5 The Whale Boat

The old time whaling boat which was some 27-35 feet long, was rowed by oars or fitted with a simple sprit sail. Care had to be taken to keep every article in its place, for the slightest mistake would have endangered the lives of all in the boat. A deep slot in the bow received the line and a logger head was fixed around which the line was turned. In the forward thwart was the knee brace or clumsy cleat to steady the left thigh of the harpooner. The rowlocks were greased and padded to render the rowing as silent as possible.
6 Lancing

The lance used by whaling vessels of the old type was a slender spear of malleable iron about four feet long attached to a handle of equal length. This was the weapon used for killing the whale, the harpoon being the only means of attaching the boat to the creature. When the harpooner had made fast, he went aft, and took the steering oar, changing places with the mate who took his place in the bow, lance in hand, ready to strike and finish the business.
7 "Towing - In"

The death of the whale is signaled by the spouting of blood, and the next procedure is to tow the carcase to the ship. Sometimes a hole is cut through the gristle of the tail, through which a line is rove, sometimes a line is passed round the small where the flukes of the tail join the body. The carcase is then towed alongside the ship, with the tail fastened near the bow, and the head under the gang-way, in the position for the process known as cutting in.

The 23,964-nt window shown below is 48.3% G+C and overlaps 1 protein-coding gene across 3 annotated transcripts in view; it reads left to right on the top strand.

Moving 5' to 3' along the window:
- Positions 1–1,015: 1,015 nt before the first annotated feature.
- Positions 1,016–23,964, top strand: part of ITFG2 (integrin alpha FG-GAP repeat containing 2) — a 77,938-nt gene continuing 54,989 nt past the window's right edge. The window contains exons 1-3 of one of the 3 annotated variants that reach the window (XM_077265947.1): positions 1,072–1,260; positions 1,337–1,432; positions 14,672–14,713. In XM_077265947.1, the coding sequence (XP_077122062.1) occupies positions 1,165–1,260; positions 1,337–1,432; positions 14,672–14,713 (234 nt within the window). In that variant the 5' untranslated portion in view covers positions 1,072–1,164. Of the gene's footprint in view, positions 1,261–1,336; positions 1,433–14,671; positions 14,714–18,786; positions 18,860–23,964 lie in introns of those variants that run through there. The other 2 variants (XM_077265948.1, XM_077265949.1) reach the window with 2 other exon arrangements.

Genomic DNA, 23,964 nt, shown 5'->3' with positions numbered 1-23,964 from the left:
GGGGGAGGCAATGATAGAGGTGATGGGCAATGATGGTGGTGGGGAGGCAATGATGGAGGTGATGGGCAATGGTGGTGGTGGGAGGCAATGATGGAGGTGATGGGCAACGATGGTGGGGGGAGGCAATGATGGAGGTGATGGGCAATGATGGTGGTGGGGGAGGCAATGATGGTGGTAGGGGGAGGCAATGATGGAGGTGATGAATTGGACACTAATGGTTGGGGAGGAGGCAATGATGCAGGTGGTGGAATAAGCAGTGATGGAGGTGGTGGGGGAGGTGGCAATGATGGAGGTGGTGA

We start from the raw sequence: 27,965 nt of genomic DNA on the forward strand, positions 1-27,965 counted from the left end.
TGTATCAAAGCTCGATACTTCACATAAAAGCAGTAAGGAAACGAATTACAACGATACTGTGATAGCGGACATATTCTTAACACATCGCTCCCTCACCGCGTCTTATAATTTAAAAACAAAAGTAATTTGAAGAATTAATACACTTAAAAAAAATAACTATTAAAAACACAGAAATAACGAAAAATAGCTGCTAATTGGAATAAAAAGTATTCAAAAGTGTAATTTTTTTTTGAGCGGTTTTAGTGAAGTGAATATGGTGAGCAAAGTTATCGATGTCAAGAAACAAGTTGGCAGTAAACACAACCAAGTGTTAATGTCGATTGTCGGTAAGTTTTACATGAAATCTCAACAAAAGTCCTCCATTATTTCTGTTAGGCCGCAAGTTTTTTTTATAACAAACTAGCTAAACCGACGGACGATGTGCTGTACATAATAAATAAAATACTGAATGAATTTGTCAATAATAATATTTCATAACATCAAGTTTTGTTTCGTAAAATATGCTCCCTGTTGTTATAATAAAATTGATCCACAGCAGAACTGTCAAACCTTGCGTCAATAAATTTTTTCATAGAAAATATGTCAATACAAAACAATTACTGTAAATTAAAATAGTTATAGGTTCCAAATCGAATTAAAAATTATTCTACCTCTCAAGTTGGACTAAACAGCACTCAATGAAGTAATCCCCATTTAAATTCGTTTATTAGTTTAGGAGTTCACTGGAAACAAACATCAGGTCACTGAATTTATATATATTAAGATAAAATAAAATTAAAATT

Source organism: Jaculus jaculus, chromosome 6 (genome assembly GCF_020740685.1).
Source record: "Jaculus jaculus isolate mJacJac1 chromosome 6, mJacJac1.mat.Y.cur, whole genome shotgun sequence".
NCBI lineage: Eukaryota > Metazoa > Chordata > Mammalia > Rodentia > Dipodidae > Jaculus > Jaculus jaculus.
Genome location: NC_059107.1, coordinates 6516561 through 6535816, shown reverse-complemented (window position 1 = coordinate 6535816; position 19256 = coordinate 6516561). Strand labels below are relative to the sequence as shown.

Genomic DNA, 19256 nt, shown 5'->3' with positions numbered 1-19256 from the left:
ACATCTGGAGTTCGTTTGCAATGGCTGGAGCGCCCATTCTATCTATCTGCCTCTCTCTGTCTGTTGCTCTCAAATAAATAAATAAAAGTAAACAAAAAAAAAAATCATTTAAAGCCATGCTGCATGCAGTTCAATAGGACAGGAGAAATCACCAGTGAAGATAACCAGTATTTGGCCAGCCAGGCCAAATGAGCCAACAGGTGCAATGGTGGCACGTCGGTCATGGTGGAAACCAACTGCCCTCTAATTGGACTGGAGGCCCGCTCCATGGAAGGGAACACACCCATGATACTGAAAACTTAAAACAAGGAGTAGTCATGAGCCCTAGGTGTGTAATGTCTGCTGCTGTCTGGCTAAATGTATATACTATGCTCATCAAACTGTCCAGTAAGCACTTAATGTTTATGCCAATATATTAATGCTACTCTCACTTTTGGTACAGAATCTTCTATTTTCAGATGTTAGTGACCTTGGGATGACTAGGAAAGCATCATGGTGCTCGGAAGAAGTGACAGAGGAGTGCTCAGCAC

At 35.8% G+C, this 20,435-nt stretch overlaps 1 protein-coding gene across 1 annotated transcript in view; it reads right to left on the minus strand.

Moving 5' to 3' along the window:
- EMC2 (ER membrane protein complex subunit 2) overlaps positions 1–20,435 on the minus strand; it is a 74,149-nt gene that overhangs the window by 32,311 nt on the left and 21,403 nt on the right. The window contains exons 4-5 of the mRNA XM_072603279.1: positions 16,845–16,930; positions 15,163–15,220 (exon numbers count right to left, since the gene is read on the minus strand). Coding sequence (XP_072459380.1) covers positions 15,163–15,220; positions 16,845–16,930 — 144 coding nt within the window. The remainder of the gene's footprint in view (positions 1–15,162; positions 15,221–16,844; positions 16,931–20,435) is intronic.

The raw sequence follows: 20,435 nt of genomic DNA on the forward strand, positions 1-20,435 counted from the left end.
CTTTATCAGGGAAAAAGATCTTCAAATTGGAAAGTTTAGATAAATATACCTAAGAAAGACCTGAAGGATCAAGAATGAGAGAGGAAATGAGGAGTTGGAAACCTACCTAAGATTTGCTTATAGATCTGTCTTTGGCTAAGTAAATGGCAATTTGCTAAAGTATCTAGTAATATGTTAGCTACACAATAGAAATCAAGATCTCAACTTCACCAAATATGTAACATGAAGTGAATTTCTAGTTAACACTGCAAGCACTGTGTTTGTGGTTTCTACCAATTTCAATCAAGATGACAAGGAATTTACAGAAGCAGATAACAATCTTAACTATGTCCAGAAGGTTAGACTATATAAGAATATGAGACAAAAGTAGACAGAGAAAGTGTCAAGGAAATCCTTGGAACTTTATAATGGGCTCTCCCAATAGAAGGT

8 "Cutting - In"

The flensing or Cutting-in is accomplished from a platform projecting from the ships side, enabling the men engaged in stripping the whale of its blubber to work several feet above the carcase. The lower jaw, head, and blubber are cut away by means of a whaling-spade, a knife a foot or so in length, attached to a flexible sapling handle perhaps eighteen feet long. In heaving seas the process is one of great difficulty.
9 The Try-Pots

In the old-type whaling vessels the minced blubber was placed in large pans called the Try-pots, and the oil extracted by heat. The pots were set in brick work abaft the foremast, a deep tank of water being arranged beneath. The smoke stacks were built either of sheet iron or of copper and were usually rectangular. The extraction of the oil continued unceasingly until it was completed, the whole crew being divided into watches. In a modern whaler the sliced blubber is conveyed by an elevator to the steam boilers, from which the clear oil is finally pumped into enormous storage tanks in the lower hold.
10 A Sperm Whale

The whale of the southern seas is the Sperm Whale. It has no "whale bone" in its mouth, but has a long jaw fitted with conical hard teeth It feeds in the ocean depths principally upon squid or great cuttle-fish some of which are of enormous size. Mr. F. T. Bullen speaks of a fragment disgorged by a whale, the tentacle of which was as thick as a mans body, and the sucking discs, as large as saucers. The Sperm Whale sees well in front but not behind, and this fact is remembered by the whaler in his method of attack.

cards: 1-10 | 11-20 | 21-25